3.2.2. Influence of Initial Y-211 Content on the Growth Rate. It can be seen from Figure 5 that the growth rate in both crystallographic directions increases with the increase of the initial Y-211 content in the precursor powders. This is because the necessary Y3+ solute required for growth of the Y-123 phase is supplied by diffusion from Y-211 inclusions dispersed in the Ba-Cu-O liquid through the liquid phase.13 The Y3+ diffusion rate is, therefore, considered the rate-limiting factor for the growth of Y-123 single grains.13 The overall amount of Y-211 inclusions in the precursor powders increases in ascending order for the 20-Y-211, 30-Y-211, and 40-Y-211 samples. Therefore, the excess of Y-211 content in the precursor powders increases the amount of Y-211 inclusions for the supply of Y3+ for the growth of the Y-123 single grain, which contributes to a higher R value. It is, however, noticeable that the difference in growth rate between each composition is not very large under conditions of lower under-cooling temperature (i.e., below 6 °C). This is because the growth rate is very small at lower under-cooling, which leaves sufficient time for the Y3+ ions to diffuse from the Y-211 inclusion sources. The main rate-limiting factor in this case is the low driving force due to the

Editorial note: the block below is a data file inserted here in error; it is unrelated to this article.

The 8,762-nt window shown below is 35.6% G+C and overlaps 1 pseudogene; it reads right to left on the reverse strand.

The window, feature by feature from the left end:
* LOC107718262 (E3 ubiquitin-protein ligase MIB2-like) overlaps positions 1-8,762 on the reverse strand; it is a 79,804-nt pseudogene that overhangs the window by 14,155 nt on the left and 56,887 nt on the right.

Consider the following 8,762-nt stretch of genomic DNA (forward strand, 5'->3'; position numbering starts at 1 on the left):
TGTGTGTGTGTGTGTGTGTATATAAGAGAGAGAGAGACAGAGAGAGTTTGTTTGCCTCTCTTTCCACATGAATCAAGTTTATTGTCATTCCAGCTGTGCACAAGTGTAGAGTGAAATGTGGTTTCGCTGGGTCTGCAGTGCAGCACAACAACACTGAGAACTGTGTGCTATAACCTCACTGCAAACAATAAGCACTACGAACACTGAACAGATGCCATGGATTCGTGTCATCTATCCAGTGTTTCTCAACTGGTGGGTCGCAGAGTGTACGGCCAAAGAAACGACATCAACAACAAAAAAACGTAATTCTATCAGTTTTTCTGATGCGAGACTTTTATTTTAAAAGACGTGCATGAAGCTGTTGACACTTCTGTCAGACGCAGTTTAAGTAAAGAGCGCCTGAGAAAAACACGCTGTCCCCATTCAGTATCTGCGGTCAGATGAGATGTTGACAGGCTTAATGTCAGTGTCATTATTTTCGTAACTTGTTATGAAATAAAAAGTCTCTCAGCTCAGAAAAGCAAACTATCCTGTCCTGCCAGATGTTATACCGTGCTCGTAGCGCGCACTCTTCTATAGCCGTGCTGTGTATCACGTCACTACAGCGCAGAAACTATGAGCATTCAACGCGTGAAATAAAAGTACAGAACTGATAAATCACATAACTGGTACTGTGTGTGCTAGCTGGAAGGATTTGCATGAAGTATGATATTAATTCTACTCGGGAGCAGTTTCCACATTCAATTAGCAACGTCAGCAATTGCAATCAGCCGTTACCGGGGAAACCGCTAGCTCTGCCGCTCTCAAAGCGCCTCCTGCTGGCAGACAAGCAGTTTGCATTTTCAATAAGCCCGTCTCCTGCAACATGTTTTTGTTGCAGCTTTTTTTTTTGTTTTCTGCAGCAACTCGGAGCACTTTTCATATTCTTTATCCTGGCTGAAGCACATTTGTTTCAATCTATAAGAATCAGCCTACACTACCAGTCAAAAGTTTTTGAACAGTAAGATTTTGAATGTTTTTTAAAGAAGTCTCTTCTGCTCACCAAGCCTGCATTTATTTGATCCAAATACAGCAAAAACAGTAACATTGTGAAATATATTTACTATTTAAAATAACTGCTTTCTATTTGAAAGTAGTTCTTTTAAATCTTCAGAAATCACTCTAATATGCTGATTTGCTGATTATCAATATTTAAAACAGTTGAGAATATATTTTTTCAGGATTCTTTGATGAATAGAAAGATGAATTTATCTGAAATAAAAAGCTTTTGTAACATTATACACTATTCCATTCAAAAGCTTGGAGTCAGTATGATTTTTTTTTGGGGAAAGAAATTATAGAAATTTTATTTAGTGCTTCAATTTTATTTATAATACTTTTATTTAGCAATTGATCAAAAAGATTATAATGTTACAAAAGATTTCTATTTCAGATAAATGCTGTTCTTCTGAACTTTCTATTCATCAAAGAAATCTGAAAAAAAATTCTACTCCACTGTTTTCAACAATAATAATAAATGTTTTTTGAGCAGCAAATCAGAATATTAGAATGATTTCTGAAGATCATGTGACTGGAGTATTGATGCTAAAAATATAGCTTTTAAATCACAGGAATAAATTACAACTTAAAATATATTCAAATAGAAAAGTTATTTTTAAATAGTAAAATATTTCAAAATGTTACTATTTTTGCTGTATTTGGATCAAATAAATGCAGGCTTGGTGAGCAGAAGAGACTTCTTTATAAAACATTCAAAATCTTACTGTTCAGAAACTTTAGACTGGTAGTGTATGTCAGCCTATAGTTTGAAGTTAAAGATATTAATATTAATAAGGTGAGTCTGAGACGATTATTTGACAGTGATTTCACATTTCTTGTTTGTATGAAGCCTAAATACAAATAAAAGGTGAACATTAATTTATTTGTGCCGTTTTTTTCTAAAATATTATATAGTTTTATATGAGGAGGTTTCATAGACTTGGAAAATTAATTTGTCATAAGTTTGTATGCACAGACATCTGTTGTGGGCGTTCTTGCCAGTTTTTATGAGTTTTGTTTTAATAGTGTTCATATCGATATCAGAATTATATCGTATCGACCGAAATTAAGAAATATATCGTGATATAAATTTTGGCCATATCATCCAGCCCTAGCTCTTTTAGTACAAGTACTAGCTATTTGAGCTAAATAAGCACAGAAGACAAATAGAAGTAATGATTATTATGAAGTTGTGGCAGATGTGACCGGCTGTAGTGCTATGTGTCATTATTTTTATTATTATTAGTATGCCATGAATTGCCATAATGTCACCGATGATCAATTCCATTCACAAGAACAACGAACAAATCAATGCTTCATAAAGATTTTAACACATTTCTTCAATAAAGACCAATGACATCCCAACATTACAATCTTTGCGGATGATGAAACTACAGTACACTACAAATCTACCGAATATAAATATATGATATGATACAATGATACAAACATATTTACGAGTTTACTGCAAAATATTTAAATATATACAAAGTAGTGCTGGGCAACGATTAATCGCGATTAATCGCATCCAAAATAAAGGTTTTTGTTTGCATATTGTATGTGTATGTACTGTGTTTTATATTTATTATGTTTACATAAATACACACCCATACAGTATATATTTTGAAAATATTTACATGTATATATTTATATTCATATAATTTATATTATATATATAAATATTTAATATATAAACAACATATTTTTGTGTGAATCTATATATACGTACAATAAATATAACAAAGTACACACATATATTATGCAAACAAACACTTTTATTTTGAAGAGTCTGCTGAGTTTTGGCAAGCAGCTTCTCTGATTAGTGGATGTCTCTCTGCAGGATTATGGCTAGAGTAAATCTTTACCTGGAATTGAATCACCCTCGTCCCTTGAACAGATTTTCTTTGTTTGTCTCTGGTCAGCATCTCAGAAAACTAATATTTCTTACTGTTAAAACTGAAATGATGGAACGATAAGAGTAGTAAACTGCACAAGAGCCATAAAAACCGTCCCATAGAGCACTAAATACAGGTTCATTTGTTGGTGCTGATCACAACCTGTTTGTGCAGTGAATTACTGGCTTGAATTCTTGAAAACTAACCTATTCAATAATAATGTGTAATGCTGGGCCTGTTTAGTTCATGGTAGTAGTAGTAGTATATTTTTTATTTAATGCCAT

Figure 5. Growth rate measured (a) across the sample diameter (Ra/b) and (b) through the sample thickness (Rc) as a function of under-cooling temperature for the 40-Y-211, 30-Y-211, and 20-Y-211 samples.

Table 2. Growth Rate Parameters for the 40-Y-211, 30-Y-211, and 20-Y-211 Samples